NMA’s Weekly ATE Racket Report for May 22, 2018

Compiled by NMA Foundation Executive Director James C. Walker and NMA Communications Director Shelia Dunn

The ATE Racket Report is a weekly feature of the NMA blog. We want to bring the issues of automated traffic enforcement to our supporters in a more coherent up-to-date fashion.

This past week…

NMA’s Driving in America Blog featured this post: Writing Editorials against Automated Traffic Enforcement (and other Topics that Support NMA Positions). Gives some great tips putting it all together for print and on-line editorial advocacy efforts.

Kingman, Arizona has decided against Red-Light Cameras. (See James Walker commentary below.)

Another editorial in the Orlando Sentinel on Red-Light Cameras entitled: Is my History for Sale to the Highest Bidder? Curse You, Red-Light Cameras!

Slate.com ran a story this past week on How Cities are Reining in Out-of-Control Policing Tech.

Wait and See

West Palm Beach, Florida city commission considers funding crime center plus shotspotter technology.

Sioux City, Iowa officials say they are unlikely to reactivate traffic cameras in wake of Iowa High Court Ruling. Will the other two Iowa cities follow suit?

Due to road construction, the village of Lakemoor, Illinois has removed its red-light cameras temporarily. The village is facing an ongoing lawsuit related to the cameras. Officials say the devices could go back up after the construction project is over and they re-evaluate the intersection.

St. Louis, Missouri continues to keep “Photo Enforced” signs up despite the fact that there has been no photo enforcement since the court struck down the city’s red-light camera ordinance a few years ago. The city streets director says they’re still waiting to see what direction the law takes in the future. Really?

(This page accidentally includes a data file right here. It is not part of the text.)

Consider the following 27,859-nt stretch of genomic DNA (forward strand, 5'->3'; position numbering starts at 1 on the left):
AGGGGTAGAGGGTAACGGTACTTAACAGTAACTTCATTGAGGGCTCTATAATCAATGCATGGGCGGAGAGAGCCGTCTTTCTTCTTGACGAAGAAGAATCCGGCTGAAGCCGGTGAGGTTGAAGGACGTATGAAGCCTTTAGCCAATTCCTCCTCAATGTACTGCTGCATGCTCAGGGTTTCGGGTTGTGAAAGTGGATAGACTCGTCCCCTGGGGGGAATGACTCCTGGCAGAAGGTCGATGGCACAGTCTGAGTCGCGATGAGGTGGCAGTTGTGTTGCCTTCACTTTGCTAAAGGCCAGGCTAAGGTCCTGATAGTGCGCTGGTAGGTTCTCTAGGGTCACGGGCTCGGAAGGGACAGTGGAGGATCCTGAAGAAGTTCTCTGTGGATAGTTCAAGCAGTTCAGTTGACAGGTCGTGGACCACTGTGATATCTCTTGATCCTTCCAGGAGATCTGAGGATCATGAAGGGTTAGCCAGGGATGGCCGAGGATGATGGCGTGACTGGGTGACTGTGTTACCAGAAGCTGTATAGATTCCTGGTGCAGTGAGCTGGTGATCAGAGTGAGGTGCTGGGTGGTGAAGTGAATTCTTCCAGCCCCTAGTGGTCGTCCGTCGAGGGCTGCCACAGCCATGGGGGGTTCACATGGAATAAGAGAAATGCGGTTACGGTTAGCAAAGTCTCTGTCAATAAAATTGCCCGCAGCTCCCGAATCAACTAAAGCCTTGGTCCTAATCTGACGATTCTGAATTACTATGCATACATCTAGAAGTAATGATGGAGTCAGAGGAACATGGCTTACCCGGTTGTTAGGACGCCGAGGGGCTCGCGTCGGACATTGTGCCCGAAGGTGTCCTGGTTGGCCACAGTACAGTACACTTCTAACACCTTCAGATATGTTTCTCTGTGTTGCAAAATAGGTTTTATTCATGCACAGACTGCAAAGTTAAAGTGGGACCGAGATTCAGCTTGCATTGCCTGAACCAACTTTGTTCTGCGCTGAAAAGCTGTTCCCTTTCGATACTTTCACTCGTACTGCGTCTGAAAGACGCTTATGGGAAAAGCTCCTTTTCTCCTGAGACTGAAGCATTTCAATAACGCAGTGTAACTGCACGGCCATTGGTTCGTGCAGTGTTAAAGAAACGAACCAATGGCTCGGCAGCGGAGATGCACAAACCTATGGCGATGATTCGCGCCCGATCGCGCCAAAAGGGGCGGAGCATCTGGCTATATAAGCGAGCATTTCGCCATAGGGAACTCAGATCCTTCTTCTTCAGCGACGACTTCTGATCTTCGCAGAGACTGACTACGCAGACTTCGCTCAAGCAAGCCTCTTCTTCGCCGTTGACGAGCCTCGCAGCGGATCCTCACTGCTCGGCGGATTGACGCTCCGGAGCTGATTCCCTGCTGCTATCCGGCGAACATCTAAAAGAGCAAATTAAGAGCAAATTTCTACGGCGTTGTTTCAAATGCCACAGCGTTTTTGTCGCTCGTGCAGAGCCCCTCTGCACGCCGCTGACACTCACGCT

Since January, Fort Worth, Texas grassroots activists have been circulating a petition to put a red-light camera ban on the city ballot, November 6th.  They hope to collect 25,000 signatures of registered voters by July 3. If you live in the area, sign that petition and encourage friends and family too!

Bad News

Dayton, Ohio turns on five more red-light cameras this week. Motorists will have a month of warnings before the tickets with fines begin.

Even though automated traffic cameras are banned in Wisconsin, Milwaukee lawmakers say they want 40 cameras in Milwaukee’s high risk intersections in a five year test run. They plan to re-introduce the proposed legislation in January. (See Jim’s comments about his response below.)

NMA’s City and State Lists of RLCs and speed cameras

The NMA has compiled a list of which states and cities are using red-light and speed cameras. This may not be a complete list and please send any additions or subtractions to the nma@motorists.org for updating the list.

Jim Walker’s ATE Commentary of the Week

The “good guys” won in Kingman, Arizona last week when the city decided not to restart a long dormant red-light camera program. We won in April when Cathedral City, California decided not to renew their red-light camera program and became the 80th CA community to end or ban red-light cameras. In many news articles, the principle of setting posted speed limits at the 85th percentile speed for safety is now recognized by reporters and/or readers posting comments. Education, backed up by data and research by unbiased groups wherever possible, make our arguments against ATE programs and deliberately improper traffic safety engineering stronger and more likely to prevail.

The NMA and several other groups frequently provide the data and reasons why local authorities should end red light and/or speed camera programs, or not start them if none are operating currently. Sometimes hearing various views from the NMA, www.highwayrobbery.netwww.saferstreetsla.orgwww.mddriversalliance.org, and others causes officials to do more due diligence – and not just swallow the sales pitches of the for-profit camera companies.